Plant ageing, rejuvenation and life history strategy
What are key regulators of plant ageing that can reverse ageing in plants (rejuvenation), and how can we use this knowledge to improve crop plants?
- Remko Offringa
- Fellowship from the Iran Ministry of Science, Research and Technology
- Fellowship of the Higher Education Commission, Pakistan, by industrial support
- NWO Building Blocks of Life grant
Plants, like animals, develop and age through a fixed order of distinct phases, starting with embryogenesis. All flowering plants go through the same stages of juvenile and adult vegetative growth and a reproductive phase, but the life span of individual species can vary from weeks up to several thousands of years.
Plants, like animals, develop and age through a fixed order of distinct phases, starting with embryogenesis. All flowering plants go through the same stages of juvenile and adult vegetative growth and a reproductive phase, but the life span of individual species can vary from weeks up to several thousands of years. Many flowering plant species, including our major crops, are monocarpic, that is: they produce seed but are unable to grow further and die, as all their vegetative meristems are converted to reproductive meristems. By contrast, polycarpic plants generally live for more than two growing seasons, and do so by maintaining axillary meristems in the vegetative state, allowing them to produce new shoots after seed set and during the next growing season.
Within this project we investigate the process of plant ageing through developmental phase transitions in Arabidopsis thaliana. An important aim is to identify key regulators that can reverse ageing in plants (rejuvenation), for example by inducing somatic embryogenesis or wood formation, or by acting as molecular switch between the monocarpic and polycarpic life history strategy.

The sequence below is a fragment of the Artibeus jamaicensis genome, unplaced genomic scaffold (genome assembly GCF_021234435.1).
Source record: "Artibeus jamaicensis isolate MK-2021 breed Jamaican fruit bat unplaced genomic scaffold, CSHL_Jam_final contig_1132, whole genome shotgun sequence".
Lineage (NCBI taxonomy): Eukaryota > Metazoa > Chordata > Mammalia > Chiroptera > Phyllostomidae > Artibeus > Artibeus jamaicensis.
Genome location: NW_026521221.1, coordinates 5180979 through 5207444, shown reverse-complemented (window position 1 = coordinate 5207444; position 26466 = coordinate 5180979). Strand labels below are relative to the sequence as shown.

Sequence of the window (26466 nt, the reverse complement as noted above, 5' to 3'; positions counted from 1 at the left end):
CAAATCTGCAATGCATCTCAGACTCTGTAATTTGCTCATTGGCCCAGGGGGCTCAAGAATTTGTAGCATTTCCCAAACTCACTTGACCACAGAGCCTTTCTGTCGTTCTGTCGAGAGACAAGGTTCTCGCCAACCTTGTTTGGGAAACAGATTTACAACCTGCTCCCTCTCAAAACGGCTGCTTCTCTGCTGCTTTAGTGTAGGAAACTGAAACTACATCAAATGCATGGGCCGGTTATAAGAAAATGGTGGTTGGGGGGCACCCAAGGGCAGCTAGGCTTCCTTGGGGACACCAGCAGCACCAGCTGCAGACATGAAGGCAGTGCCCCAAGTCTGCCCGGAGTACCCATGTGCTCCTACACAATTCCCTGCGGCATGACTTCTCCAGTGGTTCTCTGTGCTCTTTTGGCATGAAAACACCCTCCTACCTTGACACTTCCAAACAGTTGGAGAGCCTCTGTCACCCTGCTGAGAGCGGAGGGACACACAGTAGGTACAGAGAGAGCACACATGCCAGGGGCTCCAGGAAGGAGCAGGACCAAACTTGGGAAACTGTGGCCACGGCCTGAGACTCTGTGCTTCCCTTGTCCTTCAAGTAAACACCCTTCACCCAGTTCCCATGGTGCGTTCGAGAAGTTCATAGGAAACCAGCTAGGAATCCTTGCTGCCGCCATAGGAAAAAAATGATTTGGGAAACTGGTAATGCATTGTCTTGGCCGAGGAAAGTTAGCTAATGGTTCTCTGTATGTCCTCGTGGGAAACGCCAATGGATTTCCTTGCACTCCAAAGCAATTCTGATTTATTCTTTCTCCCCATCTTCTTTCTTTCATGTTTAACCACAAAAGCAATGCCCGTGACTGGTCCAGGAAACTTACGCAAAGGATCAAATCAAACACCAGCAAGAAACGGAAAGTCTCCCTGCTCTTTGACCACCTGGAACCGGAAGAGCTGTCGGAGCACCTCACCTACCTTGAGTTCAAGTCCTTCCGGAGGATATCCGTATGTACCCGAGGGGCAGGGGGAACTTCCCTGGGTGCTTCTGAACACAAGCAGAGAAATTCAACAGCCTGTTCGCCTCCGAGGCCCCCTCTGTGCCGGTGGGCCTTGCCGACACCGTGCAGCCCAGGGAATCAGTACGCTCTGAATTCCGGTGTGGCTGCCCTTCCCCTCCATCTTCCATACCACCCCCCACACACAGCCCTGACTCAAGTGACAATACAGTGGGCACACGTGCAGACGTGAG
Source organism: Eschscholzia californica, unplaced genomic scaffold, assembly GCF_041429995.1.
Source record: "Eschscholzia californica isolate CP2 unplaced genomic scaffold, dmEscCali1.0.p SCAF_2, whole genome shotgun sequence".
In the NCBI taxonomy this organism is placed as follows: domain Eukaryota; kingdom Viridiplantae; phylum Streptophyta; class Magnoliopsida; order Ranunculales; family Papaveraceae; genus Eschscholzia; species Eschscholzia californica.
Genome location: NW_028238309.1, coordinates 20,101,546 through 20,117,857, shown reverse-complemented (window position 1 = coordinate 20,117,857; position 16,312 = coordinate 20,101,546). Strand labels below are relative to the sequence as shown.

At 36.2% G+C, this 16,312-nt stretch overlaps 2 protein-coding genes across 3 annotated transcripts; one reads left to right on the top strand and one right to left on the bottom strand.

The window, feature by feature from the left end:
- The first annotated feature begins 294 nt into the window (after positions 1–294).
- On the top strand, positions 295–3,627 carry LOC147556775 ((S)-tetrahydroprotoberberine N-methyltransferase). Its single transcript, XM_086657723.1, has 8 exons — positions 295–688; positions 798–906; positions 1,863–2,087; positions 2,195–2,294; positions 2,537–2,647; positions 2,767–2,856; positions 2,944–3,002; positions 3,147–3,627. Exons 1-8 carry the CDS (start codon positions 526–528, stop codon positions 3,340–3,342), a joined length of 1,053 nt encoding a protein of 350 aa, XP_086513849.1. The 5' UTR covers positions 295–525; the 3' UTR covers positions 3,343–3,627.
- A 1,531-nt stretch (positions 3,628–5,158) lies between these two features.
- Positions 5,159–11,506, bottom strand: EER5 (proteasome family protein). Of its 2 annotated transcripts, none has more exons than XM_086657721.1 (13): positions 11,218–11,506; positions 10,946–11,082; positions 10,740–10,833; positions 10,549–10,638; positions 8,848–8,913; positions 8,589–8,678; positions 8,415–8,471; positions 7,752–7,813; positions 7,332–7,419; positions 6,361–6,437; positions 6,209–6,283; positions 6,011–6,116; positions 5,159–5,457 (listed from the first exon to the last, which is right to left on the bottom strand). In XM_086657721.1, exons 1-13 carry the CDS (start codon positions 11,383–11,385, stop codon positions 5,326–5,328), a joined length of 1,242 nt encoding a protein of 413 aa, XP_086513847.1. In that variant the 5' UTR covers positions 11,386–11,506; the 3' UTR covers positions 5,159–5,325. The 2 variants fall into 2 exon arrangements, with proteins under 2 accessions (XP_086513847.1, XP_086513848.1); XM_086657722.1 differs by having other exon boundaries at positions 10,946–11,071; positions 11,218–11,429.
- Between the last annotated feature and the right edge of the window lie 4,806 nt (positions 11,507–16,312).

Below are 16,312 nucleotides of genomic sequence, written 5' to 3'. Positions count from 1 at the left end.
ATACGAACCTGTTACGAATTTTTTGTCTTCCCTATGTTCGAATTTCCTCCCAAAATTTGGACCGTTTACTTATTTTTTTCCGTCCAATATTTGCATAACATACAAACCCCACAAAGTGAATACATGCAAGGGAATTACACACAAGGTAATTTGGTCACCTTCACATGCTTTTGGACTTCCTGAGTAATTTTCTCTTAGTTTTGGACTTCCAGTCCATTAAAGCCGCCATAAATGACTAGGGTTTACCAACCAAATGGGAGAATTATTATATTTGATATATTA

We are also investigating how we can use knowledge on such key regulatory genes to improve developmental traits in crop plants by non-GM genome editing approaches (e.g. TILLING, CRISPR-CAS9). In addition, we are testing the use of the Agrobacterium tumefaciens T4 secretion system to translocate such key regulators to plant cells in order to enhance processes such as in vitro regeneration.
This research provides new insights into the process of aging in plants, and is likely to lead to more general paradigms for healthy aging and longevity. Moreover, our studies touch upon central questions concerning life history strategy and fitness in plant development and evolution. A major future effort will be to test whether converting monocarpic crops into polycarpic plants should permit multiple harvests without the need for sowing and replanting will lead to more sustainable agri- and horticultural practices.
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